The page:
Oil and enamel on canvas mounted on composition board
25.4 x 309.6 cm
Gift of Sylvia and Joseph Slifka, New York, to American Friends of the Israel Museum
© The Pollock-Krasner Foundation/Artists Rights Society (ARS), New York
Accession number: B03.0826
Jackson Pollock, a leading exponent of Abstract Expressionism, is best known for his "drip" or "action" paintings of 1947–1951. To produce these works, Pollock spread large canvases on the floor of his barn studio and used brushes, sticks, and even turkey-basters to pour, fling, and drip the paint onto the surface. This technique, which evolved from Surrealist automatic drawing, results in a borderless composition of interpenetrating lines; a space in which there is no differentation between top and bottom, inside and out.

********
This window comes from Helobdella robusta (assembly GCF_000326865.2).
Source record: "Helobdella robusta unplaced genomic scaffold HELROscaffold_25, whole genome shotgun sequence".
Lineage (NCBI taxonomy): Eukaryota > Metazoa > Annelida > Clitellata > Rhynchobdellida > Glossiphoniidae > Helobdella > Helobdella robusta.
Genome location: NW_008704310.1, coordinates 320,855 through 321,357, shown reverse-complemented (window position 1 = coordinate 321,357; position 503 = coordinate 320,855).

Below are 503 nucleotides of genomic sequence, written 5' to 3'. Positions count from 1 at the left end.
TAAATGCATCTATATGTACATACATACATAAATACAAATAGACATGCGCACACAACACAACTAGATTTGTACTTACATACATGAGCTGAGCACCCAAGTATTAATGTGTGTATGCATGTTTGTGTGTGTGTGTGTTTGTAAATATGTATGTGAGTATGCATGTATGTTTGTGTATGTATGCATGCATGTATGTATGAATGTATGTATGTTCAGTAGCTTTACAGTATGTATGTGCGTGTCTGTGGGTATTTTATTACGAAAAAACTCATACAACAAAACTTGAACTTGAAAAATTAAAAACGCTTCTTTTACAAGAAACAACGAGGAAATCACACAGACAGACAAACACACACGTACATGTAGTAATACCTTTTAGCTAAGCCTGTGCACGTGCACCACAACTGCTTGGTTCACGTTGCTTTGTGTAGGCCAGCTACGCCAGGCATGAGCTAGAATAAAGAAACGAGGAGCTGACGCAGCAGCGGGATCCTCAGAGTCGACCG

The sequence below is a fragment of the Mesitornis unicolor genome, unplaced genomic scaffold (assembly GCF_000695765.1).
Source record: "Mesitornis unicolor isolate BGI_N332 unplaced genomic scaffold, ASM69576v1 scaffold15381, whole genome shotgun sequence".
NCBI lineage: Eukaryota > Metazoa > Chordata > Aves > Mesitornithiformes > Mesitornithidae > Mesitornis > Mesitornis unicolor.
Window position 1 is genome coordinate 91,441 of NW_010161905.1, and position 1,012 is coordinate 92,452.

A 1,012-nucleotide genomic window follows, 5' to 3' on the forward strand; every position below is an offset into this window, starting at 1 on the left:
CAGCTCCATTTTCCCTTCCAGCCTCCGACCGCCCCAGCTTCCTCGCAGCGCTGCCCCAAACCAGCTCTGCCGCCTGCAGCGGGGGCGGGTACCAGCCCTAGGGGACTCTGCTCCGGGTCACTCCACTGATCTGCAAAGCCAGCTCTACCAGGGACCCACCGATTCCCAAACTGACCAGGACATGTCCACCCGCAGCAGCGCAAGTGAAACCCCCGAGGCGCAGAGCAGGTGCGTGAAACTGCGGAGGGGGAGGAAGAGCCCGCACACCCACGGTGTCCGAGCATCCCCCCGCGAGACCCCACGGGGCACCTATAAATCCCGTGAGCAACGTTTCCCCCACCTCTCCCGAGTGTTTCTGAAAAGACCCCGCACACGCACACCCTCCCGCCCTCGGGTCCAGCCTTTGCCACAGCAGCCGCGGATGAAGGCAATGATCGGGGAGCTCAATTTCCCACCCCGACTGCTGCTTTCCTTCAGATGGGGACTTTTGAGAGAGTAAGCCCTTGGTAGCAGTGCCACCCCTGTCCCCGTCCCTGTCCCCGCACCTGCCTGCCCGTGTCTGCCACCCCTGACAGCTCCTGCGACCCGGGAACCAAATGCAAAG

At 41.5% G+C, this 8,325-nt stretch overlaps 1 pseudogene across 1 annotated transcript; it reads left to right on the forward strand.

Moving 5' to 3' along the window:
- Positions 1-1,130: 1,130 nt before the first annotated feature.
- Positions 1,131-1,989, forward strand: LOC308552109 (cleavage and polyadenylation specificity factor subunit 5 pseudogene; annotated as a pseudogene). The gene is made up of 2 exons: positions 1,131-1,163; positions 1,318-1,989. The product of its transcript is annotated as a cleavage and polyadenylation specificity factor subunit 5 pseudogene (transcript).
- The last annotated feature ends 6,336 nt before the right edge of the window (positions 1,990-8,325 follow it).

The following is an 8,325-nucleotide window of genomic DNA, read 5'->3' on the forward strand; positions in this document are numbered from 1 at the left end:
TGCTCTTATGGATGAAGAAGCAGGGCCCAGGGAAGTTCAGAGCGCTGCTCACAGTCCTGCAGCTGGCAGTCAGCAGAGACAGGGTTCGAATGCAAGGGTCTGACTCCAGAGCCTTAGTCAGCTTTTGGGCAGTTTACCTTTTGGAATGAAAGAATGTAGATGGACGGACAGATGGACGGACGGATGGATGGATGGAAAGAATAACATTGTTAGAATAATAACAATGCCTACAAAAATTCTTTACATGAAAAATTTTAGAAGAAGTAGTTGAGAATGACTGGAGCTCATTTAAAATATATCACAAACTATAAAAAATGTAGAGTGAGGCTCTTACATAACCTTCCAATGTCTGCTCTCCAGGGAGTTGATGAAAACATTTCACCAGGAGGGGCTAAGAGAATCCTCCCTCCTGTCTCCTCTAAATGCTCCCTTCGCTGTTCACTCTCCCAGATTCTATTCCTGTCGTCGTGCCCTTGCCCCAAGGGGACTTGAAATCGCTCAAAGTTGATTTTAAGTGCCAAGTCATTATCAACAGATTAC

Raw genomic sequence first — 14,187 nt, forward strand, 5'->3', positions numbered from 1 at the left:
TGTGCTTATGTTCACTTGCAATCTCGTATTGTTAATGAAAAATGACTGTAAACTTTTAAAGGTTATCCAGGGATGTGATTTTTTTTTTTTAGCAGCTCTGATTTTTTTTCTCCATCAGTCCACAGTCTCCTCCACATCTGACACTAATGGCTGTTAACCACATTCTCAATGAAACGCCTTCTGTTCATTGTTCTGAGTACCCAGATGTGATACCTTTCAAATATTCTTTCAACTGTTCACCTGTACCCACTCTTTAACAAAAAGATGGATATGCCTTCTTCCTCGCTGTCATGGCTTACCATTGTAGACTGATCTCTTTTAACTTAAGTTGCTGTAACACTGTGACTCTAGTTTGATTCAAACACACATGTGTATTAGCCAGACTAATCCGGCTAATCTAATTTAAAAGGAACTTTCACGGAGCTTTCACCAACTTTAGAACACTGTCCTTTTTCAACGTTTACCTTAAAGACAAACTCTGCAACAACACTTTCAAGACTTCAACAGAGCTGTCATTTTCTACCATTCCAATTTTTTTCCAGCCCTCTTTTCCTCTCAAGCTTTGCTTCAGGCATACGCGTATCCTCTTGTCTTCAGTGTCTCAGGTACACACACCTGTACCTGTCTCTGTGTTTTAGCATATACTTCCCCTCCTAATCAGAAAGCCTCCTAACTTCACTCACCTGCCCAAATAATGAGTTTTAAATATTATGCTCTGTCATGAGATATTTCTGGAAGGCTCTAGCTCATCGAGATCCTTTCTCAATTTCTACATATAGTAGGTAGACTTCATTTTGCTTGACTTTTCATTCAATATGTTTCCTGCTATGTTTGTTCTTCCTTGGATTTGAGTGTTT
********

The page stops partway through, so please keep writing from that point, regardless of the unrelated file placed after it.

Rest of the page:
Horizontal Composition, an extremely elongated painting, apparently cut from a larger composition, seems to extend into infinite space. Three colors are poured onto a rust-colored background, forming a finely entangled web. Blue and black swirls interwine and bleed into one another, and are delicately threaded with a white enamel overlay. The careful distribution of light and dark conveys a sense of depth and vitality.